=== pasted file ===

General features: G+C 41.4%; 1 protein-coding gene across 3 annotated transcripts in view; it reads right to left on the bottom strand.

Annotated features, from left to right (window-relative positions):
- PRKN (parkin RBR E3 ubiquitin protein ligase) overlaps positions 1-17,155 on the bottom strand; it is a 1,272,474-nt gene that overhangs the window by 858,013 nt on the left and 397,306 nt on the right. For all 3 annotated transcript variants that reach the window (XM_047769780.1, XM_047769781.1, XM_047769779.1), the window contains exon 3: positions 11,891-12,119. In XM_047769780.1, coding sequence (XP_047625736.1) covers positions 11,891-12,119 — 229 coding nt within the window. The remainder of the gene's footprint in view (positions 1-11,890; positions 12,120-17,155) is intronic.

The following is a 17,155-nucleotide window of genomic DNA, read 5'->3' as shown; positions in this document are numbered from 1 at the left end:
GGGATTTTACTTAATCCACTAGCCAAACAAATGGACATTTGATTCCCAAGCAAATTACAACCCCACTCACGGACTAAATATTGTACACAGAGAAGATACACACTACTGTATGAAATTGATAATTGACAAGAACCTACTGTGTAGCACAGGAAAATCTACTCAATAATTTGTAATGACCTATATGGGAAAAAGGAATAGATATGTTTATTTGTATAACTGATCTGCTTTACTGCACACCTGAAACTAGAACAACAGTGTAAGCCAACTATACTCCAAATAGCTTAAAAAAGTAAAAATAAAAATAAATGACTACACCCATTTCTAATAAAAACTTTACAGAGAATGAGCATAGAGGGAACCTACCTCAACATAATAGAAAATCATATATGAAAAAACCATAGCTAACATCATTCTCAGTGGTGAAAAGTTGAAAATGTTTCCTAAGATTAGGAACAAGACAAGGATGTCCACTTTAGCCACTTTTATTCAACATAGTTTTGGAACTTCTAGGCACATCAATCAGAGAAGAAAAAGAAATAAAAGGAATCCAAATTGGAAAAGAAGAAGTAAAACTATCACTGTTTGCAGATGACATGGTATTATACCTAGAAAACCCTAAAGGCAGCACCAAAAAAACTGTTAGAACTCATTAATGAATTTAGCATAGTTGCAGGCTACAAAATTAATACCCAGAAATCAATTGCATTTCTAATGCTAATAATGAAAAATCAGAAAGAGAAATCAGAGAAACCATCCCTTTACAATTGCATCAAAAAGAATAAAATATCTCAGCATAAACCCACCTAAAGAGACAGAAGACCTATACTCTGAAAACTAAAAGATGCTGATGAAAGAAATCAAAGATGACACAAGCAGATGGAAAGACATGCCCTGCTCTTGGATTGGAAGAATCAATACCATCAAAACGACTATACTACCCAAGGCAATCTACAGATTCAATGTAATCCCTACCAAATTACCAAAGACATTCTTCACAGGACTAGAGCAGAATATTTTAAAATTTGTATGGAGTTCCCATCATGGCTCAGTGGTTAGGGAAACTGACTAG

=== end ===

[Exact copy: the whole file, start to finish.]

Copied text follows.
General features: G+C 41.4%; 1 protein-coding gene across 3 annotated transcripts in view; it reads right to left on the bottom strand.

Annotated features, from left to right (window-relative positions):
- PRKN (parkin RBR E3 ubiquitin protein ligase) overlaps positions 1-17,155 on the bottom strand; it is a 1,272,474-nt gene that overhangs the window by 858,013 nt on the left and 397,306 nt on the right. For all 3 annotated transcript variants that reach the window (XM_047769780.1, XM_047769781.1, XM_047769779.1), the window contains exon 3: positions 11,891-12,119. In XM_047769780.1, coding sequence (XP_047625736.1) covers positions 11,891-12,119 — 229 coding nt within the window. The remainder of the gene's footprint in view (positions 1-11,890; positions 12,120-17,155) is intronic.

The following is a 17,155-nucleotide window of genomic DNA, read 5'->3' as shown; positions in this document are numbered from 1 at the left end:
GGGATTTTACTTAATCCACTAGCCAAACAAATGGACATTTGATTCCCAAGCAAATTACAACCCCACTCACGGACTAAATATTGTACACAGAGAAGATACACACTACTGTATGAAATTGATAATTGACAAGAACCTACTGTGTAGCACAGGAAAATCTACTCAATAATTTGTAATGACCTATATGGGAAAAAGGAATAGATATGTTTATTTGTATAACTGATCTGCTTTACTGCACACCTGAAACTAGAACAACAGTGTAAGCCAACTATACTCCAAATAGCTTAAAAAAGTAAAAATAAAAATAAATGACTACACCCATTTCTAATAAAAACTTTACAGAGAATGAGCATAGAGGGAACCTACCTCAACATAATAGAAAATCATATATGAAAAAACCATAGCTAACATCATTCTCAGTGGTGAAAAGTTGAAAATGTTTCCTAAGATTAGGAACAAGACAAGGATGTCCACTTTAGCCACTTTTATTCAACATAGTTTTGGAACTTCTAGGCACATCAATCAGAGAAGAAAAAGAAATAAAAGGAATCCAAATTGGAAAAGAAGAAGTAAAACTATCACTGTTTGCAGATGACATGGTATTATACCTAGAAAACCCTAAAGGCAGCACCAAAAAAACTGTTAGAACTCATTAATGAATTTAGCATAGTTGCAGGCTACAAAATTAATACCCAGAAATCAATTGCATTTCTAATGCTAATAATGAAAAATCAGAAAGAGAAATCAGAGAAACCATCCCTTTACAATTGCATCAAAAAGAATAAAATATCTCAGCATAAACCCACCTAAAGAGACAGAAGACCTATACTCTGAAAACTAAAAGATGCTGATGAAAGAAATCAAAGATGACACAAGCAGATGGAAAGACATGCCCTGCTCTTGGATTGGAAGAATCAATACCATCAAAACGACTATACTACCCAAGGCAATCTACAGATTCAATGTAATCCCTACCAAATTACCAAAGACATTCTTCACAGGACTAGAGCAGAATATTTTAAAATTTGTATGGAGTTCCCATCATGGCTCAGTGGTTAGGGAAACTGACTAG